Albert S. Bacon III (Col ’54 L/M) of Tacoma, Washington, died Jan. 10, 2020. At UVA, he was a member of Delta Upsilon and, after graduation, served in the U.S. Army for two years. A native of Lewiston, New York, he began his career in New York City with Niagara Alkali Co., later Hooker Chemical. Always one who enjoyed adventure, Mr. Bacon moved with the company to a remote operation in Tacoma. There he stayed, and his later work focused on the computer industry, installing his first sale at The Boeing Co. He and a friend established a small company, Computer Services Inc., and later sold it to become involved in computer installations. His last job was for the Department of Defense, where he was deputy adjutant general at what is now Joint Base Lewis-McChord. Active in the community, he served as president of the Lakewold Gardens Board, as a trustee of Charles Wright Academy and as a board member of Greater Tacoma Community Foundation. He was an early supporter of Junior Achievement and enjoyed helping young children through Werlin Reading. Survivors include his wife, Connie; children Helen, Ginny and Albert Bacon IV (Col ’85 L/M); five grandchildren; and a great-grandchild.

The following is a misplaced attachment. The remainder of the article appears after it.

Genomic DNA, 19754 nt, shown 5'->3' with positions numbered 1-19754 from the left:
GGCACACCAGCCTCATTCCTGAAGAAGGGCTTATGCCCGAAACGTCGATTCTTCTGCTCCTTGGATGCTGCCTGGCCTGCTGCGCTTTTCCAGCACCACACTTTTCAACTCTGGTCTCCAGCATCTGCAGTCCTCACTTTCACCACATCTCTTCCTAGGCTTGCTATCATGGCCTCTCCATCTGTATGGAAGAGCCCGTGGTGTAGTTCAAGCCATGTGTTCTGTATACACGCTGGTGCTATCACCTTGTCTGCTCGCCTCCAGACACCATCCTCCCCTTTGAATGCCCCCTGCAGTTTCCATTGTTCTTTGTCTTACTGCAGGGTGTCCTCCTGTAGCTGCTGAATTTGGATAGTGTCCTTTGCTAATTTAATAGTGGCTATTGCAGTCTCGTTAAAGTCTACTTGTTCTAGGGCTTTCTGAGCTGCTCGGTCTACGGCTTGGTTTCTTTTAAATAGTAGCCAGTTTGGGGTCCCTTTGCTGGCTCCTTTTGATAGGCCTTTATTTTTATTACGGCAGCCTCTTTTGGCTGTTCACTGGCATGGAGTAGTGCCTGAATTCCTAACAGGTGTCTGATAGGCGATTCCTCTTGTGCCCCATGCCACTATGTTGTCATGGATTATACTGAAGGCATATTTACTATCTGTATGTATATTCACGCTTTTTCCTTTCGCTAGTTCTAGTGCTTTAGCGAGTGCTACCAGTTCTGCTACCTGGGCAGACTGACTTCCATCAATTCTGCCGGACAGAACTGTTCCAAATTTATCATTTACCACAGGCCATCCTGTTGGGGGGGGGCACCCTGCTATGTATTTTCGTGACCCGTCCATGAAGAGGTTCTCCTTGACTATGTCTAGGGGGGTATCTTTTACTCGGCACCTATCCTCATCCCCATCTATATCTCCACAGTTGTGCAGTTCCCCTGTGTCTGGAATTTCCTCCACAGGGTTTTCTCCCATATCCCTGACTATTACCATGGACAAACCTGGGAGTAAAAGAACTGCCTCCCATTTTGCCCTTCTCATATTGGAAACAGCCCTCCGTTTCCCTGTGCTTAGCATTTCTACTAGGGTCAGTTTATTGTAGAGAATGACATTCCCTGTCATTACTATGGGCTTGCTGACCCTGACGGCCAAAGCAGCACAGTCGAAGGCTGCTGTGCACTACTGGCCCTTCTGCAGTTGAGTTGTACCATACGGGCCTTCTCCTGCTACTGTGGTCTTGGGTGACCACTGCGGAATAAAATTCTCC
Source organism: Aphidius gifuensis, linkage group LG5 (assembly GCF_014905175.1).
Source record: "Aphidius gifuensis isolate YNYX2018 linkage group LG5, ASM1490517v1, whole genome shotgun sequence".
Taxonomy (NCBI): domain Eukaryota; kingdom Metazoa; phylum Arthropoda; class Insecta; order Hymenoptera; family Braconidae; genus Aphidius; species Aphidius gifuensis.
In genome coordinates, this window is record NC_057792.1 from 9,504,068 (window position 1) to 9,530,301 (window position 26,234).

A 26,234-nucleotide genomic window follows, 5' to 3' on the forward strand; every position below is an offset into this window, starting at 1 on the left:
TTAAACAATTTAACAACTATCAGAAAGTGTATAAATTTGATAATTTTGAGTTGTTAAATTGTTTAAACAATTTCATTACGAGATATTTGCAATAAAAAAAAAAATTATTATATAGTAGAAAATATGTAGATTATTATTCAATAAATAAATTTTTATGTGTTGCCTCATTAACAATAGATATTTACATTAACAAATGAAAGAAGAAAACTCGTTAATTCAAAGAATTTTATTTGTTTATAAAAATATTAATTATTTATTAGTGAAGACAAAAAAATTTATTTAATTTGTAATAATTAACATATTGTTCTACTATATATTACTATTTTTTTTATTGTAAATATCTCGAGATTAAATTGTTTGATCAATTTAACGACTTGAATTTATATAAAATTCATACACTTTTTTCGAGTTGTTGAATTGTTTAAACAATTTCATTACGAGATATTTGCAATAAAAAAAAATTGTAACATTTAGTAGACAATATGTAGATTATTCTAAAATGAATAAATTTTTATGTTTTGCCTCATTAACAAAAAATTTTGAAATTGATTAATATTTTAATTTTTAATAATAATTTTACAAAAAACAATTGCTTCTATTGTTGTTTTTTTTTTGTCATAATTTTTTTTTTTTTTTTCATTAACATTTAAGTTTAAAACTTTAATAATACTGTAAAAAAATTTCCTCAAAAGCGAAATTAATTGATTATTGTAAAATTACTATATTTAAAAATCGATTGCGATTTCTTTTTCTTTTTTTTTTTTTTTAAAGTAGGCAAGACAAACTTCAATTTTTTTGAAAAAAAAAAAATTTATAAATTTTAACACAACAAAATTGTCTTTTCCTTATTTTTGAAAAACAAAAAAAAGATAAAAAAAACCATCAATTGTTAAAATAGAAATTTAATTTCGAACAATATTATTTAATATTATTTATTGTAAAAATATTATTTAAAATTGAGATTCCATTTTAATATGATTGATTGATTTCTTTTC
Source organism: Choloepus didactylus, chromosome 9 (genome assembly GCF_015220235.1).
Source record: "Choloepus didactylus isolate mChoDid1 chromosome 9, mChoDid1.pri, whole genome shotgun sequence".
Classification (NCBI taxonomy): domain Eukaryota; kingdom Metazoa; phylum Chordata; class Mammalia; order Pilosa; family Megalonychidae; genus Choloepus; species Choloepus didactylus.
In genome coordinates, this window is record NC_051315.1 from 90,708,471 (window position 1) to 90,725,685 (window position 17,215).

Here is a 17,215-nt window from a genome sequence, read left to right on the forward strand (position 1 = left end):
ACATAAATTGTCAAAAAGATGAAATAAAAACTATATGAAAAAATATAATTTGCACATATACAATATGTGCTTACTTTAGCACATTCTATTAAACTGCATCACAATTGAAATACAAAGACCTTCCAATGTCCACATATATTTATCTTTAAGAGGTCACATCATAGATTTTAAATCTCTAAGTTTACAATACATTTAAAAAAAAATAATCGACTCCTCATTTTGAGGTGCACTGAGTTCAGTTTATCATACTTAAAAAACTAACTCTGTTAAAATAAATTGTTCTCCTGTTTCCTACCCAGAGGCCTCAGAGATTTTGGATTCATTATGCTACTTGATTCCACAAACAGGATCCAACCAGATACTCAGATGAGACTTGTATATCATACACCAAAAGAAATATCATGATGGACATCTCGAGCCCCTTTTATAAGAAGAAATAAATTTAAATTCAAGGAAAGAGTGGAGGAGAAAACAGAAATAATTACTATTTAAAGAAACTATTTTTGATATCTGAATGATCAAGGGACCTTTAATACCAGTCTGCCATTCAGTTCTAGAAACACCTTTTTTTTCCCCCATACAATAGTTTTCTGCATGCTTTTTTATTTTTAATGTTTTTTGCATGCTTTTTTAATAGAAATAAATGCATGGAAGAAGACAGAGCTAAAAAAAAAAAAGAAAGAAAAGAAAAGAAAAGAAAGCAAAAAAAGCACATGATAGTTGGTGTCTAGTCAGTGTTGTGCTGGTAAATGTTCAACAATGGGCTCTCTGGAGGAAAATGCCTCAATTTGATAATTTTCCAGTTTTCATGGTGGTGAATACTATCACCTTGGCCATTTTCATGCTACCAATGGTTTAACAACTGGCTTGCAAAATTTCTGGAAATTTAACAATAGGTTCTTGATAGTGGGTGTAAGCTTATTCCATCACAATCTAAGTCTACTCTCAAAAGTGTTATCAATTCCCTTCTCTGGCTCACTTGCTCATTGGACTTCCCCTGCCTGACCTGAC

Elizabeth “Betty” Greear Cauthen (Grad ’55 L/M) of Charlottesville died April 9, 2020. After graduating in 1952 from Hollins College, where she later served on the alumnae board and received the Rath Award for her contributions, she earned her master’s in English from UVA. In 1954, she married Irby Bruce Cauthen Jr., later UVA emeritus professor of English and dean of the College of Arts and Sciences. Ms. Cauthen was active in University and community organizations, developing many wonderful friendships along the way. She was an emeritus trustee of the College of Arts and Sciences Foundation and a member of the Raven Society. Ms. Cauthen taught first grade at St. Anne’s-Belfield School for 23 years. A native of Southwest Virginia, she was an ardent advocate of the region; her father was a founder of what became UVA Wise, and she served two terms on its board. Ms. Cauthen was a member of Westminster Presbyterian Church and was active in organizations including the University Women’s Club, the Charlottesville Symphony, the University Arts Council and the Charlottesville Democratic Party. Survivors include sons I. Bruce Cauthen III (Darden ’84 L/M) and James Cauthen (Law ’83 L/M); three grandchildren, including William Cauthen (Col ’15 L/M); a brother, Fred Greear Jr. (Med ’61 L/M); a stepbrother; and three stepsisters.